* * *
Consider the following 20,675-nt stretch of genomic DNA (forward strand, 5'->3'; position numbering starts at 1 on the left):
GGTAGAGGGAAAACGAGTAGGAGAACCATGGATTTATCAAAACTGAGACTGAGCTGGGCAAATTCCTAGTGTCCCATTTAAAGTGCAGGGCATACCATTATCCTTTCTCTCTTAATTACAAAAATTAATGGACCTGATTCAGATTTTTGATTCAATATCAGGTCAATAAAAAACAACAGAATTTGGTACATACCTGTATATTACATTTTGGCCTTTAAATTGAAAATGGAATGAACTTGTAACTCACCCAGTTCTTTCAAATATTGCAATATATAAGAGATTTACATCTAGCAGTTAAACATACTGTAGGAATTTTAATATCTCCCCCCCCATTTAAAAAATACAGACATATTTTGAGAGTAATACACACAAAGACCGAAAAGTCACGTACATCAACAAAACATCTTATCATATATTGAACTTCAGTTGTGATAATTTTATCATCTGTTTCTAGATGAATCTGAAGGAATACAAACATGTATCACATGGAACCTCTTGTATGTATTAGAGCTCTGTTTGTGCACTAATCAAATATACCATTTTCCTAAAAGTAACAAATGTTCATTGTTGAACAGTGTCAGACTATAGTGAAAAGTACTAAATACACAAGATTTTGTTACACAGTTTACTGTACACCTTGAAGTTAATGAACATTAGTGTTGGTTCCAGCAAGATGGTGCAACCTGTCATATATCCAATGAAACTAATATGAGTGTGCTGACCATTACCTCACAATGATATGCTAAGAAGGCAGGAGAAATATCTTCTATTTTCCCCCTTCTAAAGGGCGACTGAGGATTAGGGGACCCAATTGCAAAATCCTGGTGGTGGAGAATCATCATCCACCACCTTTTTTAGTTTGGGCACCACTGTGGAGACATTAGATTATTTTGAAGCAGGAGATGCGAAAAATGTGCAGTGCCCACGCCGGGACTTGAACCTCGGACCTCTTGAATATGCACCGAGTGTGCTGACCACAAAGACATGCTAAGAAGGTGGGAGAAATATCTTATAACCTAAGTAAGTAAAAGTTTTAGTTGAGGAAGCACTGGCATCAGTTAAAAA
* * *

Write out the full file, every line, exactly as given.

Consider the following 20,675-nt stretch of genomic DNA (forward strand, 5'->3'; position numbering starts at 1 on the left):
GGTAGAGGGAAAACGAGTAGGAGAACCATGGATTTATCAAAACTGAGACTGAGCTGGGCAAATTCCTAGTGTCCCATTTAAAGTGCAGGGCATACCATTATCCTTTCTCTCTTAATTACAAAAATTAATGGACCTGATTCAGATTTTTGATTCAATATCAGGTCAATAAAAAACAACAGAATTTGGTACATACCTGTATATTACATTTTGGCCTTTAAATTGAAAATGGAATGAACTTGTAACTCACCCAGTTCTTTCAAATATTGCAATATATAAGAGATTTACATCTAGCAGTTAAACATACTGTAGGAATTTTAATATCTCCCCCCCCATTTAAAAAATACAGACATATTTTGAGAGTAATACACACAAAGACCGAAAAGTCACGTACATCAACAAAACATCTTATCATATATTGAACTTCAGTTGTGATAATTTTATCATCTGTTTCTAGATGAATCTGAAGGAATACAAACATGTATCACATGGAACCTCTTGTATGTATTAGAGCTCTGTTTGTGCACTAATCAAATATACCATTTTCCTAAAAGTAACAAATGTTCATTGTTGAACAGTGTCAGACTATAGTGAAAAGTACTAAATACACAAGATTTTGTTACACAGTTTACTGTACACCTTGAAGTTAATGAACATTAGTGTTGGTTCCAGCAAGATGGTGCAACCTGTCATATATCCAATGAAACTAATATGAGTGTGCTGACCATTACCTCACAATGATATGCTAAGAAGGCAGGAGAAATATCTTCTATTTTCCCCCTTCTAAAGGGCGACTGAGGATTAGGGGACCCAATTGCAAAATCCTGGTGGTGGAGAATCATCATCCACCACCTTTTTTAGTTTGGGCACCACTGTGGAGACATTAGATTATTTTGAAGCAGGAGATGCGAAAAATGTGCAGTGCCCACGCCGGGACTTGAACCTCGGACCTCTTGAATATGCACCGAGTGTGCTGACCACAAAGACATGCTAAGAAGGTGGGAGAAATATCTTATAACCTAAGTAAGTAAAAGTTTTAGTTGAGGAAGCACTGGCATCAGTTAAAAA